Thousands fed at annual Glide Thanksgiving dinner


Volunteers with knives of steel and hearts of gold begin carving turkeys and hams at 6 a.m. at Glide Memorial Church. And they had their work cut out for them.

After a tough year, Mia Lebron knew she wanted to help, "I lost my job, became homeless and pondering over my life, being blessed finding a job and a place to live. My prayer to god has always been, show me how to be grateful to you."

Lebron was one of 500 volunteers who served 5,000 Thanksgiving dinners to those who are less fortunate.

"They had turkey, salad, cantaloupe, cake and ice cream," Rodney Allen said. "They also had biscuits. So much, I can't name it all, it's so nice."

But the most special ingredient at Glide is the founder, Reverend Cecil Williams. He greets his dinner guests at the door, and offers words of inspiration for the entire community.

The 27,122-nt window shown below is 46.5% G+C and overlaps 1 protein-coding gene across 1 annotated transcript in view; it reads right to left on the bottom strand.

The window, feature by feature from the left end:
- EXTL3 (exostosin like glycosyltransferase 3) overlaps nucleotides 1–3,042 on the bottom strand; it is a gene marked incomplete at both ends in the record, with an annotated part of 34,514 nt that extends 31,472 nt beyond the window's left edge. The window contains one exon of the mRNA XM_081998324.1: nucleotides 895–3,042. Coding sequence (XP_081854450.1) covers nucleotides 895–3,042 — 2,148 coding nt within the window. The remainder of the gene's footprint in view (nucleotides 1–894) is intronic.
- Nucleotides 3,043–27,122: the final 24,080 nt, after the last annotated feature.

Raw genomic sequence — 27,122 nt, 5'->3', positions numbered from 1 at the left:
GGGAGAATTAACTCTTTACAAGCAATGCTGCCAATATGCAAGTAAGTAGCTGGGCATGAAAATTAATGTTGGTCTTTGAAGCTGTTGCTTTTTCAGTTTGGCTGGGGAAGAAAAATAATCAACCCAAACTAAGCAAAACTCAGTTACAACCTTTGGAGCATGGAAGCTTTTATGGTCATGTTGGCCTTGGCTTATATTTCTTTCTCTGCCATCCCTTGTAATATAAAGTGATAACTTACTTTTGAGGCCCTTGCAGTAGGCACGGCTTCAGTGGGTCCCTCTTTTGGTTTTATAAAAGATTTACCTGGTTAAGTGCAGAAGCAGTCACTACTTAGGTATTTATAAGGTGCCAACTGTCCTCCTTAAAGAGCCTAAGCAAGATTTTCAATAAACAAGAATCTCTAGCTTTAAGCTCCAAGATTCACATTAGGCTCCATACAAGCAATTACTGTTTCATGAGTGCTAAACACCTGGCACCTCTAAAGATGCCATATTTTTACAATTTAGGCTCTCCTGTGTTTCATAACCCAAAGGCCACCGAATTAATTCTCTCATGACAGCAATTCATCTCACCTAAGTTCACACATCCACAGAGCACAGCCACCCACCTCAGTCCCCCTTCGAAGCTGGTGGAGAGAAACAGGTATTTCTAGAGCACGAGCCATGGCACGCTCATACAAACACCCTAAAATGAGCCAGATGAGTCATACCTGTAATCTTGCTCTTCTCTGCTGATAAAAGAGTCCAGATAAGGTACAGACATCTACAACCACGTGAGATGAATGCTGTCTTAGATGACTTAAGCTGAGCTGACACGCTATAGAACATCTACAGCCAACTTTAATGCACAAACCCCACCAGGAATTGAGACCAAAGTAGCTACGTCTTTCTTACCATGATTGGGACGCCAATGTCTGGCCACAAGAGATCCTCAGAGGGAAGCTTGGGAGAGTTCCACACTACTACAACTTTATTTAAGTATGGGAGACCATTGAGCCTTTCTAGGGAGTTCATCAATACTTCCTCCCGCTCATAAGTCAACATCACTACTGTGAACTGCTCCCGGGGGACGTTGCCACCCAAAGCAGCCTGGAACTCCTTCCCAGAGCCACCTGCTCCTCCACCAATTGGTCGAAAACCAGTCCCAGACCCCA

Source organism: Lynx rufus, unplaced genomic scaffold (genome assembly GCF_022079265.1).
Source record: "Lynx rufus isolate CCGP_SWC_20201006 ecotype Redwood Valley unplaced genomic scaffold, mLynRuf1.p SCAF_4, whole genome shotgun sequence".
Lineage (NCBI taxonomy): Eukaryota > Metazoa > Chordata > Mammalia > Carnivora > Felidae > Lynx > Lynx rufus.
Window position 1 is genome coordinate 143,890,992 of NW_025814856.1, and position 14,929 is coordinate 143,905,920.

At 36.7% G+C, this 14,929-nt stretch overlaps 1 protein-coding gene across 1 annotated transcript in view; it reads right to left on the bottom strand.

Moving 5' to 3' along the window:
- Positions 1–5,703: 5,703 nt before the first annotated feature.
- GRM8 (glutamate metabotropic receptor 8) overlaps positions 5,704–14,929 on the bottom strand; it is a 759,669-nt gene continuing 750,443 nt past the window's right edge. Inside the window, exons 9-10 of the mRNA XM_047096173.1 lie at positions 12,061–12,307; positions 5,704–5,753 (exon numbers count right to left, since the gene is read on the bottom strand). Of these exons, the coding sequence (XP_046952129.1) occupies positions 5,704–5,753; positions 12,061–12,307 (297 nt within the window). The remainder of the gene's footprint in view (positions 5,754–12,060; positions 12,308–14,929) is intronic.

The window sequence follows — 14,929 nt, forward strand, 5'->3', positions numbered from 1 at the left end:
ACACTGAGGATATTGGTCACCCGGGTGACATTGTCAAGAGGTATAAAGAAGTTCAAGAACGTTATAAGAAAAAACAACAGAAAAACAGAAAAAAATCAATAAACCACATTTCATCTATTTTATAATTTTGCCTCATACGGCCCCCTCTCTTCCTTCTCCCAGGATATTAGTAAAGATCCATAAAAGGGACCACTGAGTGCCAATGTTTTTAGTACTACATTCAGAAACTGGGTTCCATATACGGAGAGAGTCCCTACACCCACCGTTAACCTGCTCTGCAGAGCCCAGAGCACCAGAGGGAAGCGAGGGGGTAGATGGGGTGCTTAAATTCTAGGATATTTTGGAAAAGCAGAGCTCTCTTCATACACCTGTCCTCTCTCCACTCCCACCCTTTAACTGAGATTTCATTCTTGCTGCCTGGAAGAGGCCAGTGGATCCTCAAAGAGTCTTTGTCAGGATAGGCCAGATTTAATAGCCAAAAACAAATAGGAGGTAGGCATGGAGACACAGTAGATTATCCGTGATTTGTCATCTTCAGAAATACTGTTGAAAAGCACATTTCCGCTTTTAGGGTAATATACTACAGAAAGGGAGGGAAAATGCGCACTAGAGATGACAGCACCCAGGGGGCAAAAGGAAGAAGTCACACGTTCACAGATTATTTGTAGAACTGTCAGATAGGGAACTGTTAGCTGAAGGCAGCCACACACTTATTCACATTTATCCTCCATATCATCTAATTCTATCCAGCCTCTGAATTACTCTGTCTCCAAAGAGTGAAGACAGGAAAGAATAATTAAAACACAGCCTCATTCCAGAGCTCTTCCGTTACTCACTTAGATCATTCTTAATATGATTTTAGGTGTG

"To help people become more human and people can help if we begin to give more of ourselves and that's what we need," Williams said. "Giving more. giving more."

It's a notion that people are thankful for, on both sides of the Thanksgiving table.

"I could have easily, just like everyone else here, could have been standing in that line today," Lebron said.

Allen added, "I wouldn't have any place to go, this place is wonderful."

Thanksgiving is special, but Glide does this year round -- three hot meals a day, 364 days a year. Donations and volunteers are always needed.

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